As a promotional offer from Capcom Europe this week, the Downloadable Content (DLC) known as Versus Mode for Resident Evil 5 is available at a reduced price on both Xbox LIVE Marketplace and PlayStation Store. At only a £2.06 (at the standard Microsoft Point exchange value) on Xbox 360 and £2.39 on PlayStation 3, anyone still captivated by the action-orientated adventure game or having only recently purchased the product would be hard-pressed to find a reason not to grab the DLC while this promotion runs, but for those who have moved on since the game’s release in the early part of 2009, is Versus Mode fresh enough to draw you back?
Originally made available shortly after Resident Evil 5’s PlayStation 3 and Xbox 360 retail launch, Versus Mode caused quite a stir upon release. A debate raged as to whether or not the DLC was worth the asking price. Considered by many to be content that should have been included on the disc and yet by others as a welcome addition to an already brimming package, the cost of the product was of course the biggest debate. Now however, available for only a couple of pounds, few could argue of the value that the Versus Mode brings.
Solo and Team variants of two gameplay modes are included, playable across eight maps. Slayer mode awards points for damage done to wandering Majini and opposing players, with first place awarded to the player or team with the highest score. Survivor Mode awards point for damage done to the opposing team only. Both modes support up to four player simultaneously, though sadly no split-screen option is available.
Slayer Mode scores different points for different enemy kills, accordingly growing in points for difficulty. Killing any opposing player will reward you with 1,000 points, and cost them the same; killing a basic Majini will award you 300 points and combo multipliers will quickly boost your score. The player in last place will receive a x2 multiplier bonus, meaning the position will be exchanged rapidly with two or more adept players. The map layout hasn’t changed from Mercenaries Mode, which may disappoint many players. Just a single new addition would have been nice, to say the least.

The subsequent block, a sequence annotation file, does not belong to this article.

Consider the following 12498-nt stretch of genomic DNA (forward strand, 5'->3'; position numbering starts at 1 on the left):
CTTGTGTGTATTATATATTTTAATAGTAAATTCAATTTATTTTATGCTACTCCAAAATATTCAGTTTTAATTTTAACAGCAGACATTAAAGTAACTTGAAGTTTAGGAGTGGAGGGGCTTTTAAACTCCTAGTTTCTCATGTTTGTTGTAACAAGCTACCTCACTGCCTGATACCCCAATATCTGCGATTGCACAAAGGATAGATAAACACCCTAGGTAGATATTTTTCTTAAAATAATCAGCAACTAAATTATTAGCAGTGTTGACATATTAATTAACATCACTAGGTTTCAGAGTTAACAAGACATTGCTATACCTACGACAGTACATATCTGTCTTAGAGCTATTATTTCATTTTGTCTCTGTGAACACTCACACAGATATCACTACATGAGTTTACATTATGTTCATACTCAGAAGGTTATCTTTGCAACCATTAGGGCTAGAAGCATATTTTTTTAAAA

Survivor Mode truly separates the skilled players from the flock, with the wandering Majini being a waste of ammo and only to be dispatched when entirely necessary. And should you let yourself get into that position, it’s likely that you’re already losing. Players awarded point for the amount of damage dealt to the opposing team, meaning that even if a player should commit suicide with a badly aimed grenade, the opposing team will score. Players will also lose points for damage incurred and lives lost, though obviously significantly less than they are awarded for scoring the equivalent on the opposing team. Both modes feature collectable time bonuses within the levels, making the standard 3-5mins extendable by a fair margin.
There a number of characters available to unlock with points awarded for placement at the end of each match, and this encourages players to keep playing, practising for that win. When you’re rewarded even when losing, it’s far less disheartening to be beaten repeatedly. And playing to those thirty-win Achievements is actually not as arduous as it seems, as although the new content may well be slight, it’s very much enjoyable.
Resident Evil 5’s Versus Mode is a pleasant addition to the on-disc package. Though it may be a very limited offering it rejuvenates the formula in an unexpected way, bringing new light to a game that has been swept over by many in the continuingly rapid release of new software. And though the debate about whether the asking price for Resident Evil 5’s Versus Mode is justified will rage on, only time – and future DLC efforts – will tell, but for this week at least, you could do a lot worse for your few pounds.